The eye that articulates belongs on land
by Karen Kramer
Shot in Shiretoko National Park and within the radius of the Fukushima nuclear reactor, Karen’s experimental film invites us to step into a liminal space, a threshold between the material and the ethereal, between life and death, reckoning, as we go, with the uncertainty of the forces playing in our lives.
ANCHORS IN TIME
I am seated in an auditorium at the University of Pennsylvania in Philadelphia after catching a 6 am train from Penn station. I’m here for a 2-day symposium at PennDesign—In The Terrain of Water (1). It is April 1st 2011 three weeks after the Great Tōhoku earthquake.
I’m a water person, I grew up on boats. Some of my earliest memories are of the eerie smoothness of sand after a passing wave wicks away into the grains, or nighttime transits on my father’s boat, lying on my stomach peering over the side into black water at the bioluminescent ctenophores scintillating through the bow-wave. The curiosity that has brought me here, however, comes from 4 years of living on Cape Cod, watching the Atlantic cut the shoreline anew every winter season or after a Nor’easter (2). The event is a reflection on living with water—the ‘problem’ of water. In the extended aftermath of hurricane Katrina the failure of levees is on everyone’s mind but the event’s introductory remarks are overshadowed by the more recent disaster: The Tohoku earthquake, tsunami and consequent meltdown of the Fukushima power plant.
Prior to this event I was unfamiliar with Anuradgha Mathur and Dilip Da Cunha, who delivered the keynote. Broadly speaking, they challenge a falsely divided topography where one side of a line is water, the other dry land: a blue that meets a brown. They propose thinking of settlements as anchors in time—moving with water, not trying to problematize it. Introduced at this talk was the practice of mound building by indigenous communities of the Mississippi river delta. These mounds served as a place to retreat from flood—versus the modern concrete levee to hold it back.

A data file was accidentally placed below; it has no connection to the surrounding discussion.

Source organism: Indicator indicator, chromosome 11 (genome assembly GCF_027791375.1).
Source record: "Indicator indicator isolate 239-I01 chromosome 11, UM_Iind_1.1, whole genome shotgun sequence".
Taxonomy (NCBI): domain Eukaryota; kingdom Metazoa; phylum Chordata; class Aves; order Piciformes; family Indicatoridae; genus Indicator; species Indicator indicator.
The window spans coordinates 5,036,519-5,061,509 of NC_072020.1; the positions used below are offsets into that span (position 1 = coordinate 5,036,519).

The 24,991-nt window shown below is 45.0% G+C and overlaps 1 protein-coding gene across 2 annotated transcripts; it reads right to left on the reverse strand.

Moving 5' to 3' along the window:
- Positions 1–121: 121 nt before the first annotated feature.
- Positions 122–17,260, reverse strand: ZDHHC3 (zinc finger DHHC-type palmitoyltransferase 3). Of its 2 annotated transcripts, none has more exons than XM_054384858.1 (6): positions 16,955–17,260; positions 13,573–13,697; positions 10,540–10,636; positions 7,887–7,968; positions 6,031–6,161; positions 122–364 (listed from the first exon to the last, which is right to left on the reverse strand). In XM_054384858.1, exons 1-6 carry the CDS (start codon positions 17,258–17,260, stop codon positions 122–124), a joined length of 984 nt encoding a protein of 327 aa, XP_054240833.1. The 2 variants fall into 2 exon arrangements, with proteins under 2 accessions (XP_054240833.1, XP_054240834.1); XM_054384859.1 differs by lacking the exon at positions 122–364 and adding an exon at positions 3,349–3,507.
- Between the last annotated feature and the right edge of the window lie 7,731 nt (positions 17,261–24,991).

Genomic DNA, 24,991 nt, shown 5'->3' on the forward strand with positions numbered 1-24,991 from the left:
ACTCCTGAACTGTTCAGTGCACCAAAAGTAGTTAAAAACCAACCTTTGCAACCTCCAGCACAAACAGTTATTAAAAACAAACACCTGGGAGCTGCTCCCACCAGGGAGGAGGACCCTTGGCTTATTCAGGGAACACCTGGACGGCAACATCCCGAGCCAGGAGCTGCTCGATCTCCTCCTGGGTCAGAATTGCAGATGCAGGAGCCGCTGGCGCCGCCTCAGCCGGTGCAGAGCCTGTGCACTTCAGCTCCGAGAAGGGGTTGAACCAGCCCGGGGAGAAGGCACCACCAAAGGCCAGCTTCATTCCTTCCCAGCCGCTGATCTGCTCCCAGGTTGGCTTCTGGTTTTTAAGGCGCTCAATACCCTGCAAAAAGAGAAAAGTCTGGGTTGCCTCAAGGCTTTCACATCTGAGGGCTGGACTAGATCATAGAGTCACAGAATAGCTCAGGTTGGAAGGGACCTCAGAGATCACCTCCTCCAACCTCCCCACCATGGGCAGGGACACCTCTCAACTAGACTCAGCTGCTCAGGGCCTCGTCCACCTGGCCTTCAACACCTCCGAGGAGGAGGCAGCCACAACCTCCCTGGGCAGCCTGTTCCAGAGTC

There is a carved stone tablet in the town of Aneyoshi, Japan (3). Its inscription reads:
‘Do not build your homes below this point!’
One of many ‘tsunami stones’ these markers were put up to mark high water points from previous tsunamis. These monoliths are mementos, warnings from past disasters to the present. After WWII and Allied occupation, the expansion of building in Japan meant those warnings often went unheeded. Faith in the experience of ancestors was replaced by a foreign modernity’s promise of dominance through feats of engineering. Water came to be seen not as something to retreat from but to be brought to heel. I’m transported to a memory of exploring flat coastal plains south of Sendai littered with fishing boats keeled to one side some distance inland, the only indication that something terrible has happened here. I look down and realize that, at my feet are what remains of house foundations, half hidden in beachgrass. I pan out, imagine an elevated vantage point and realize I’m standing in what was once a densely populated suburban neighborhood now washed off the map. I’m struck by how much it resembles the town I grew up in—the plants, the quality of light, the residential planning, the briny air.
The journey in the film (4), in as much as there is one, follows a little shape-shifting fox as they travel from the Shiretoko peninsula in Japan’s Northernmost island of Hokkaido to the Tōhoku region, of Honshu. They find themselves in a town called Namie, in the Fukushima prefecture. The fox, Sasaki, shifts from human to animal, living to dead. Sasaki’s voice is performed by an older man, their human form by an androgynously dressed woman. In Namie, Sasaki wanders into a ruined planetarium, lamenting the dangers of concrete delineation between things. While looking at a star projector, Sasaki falls, now as a desiccated mummy, into a dark fluid underworld.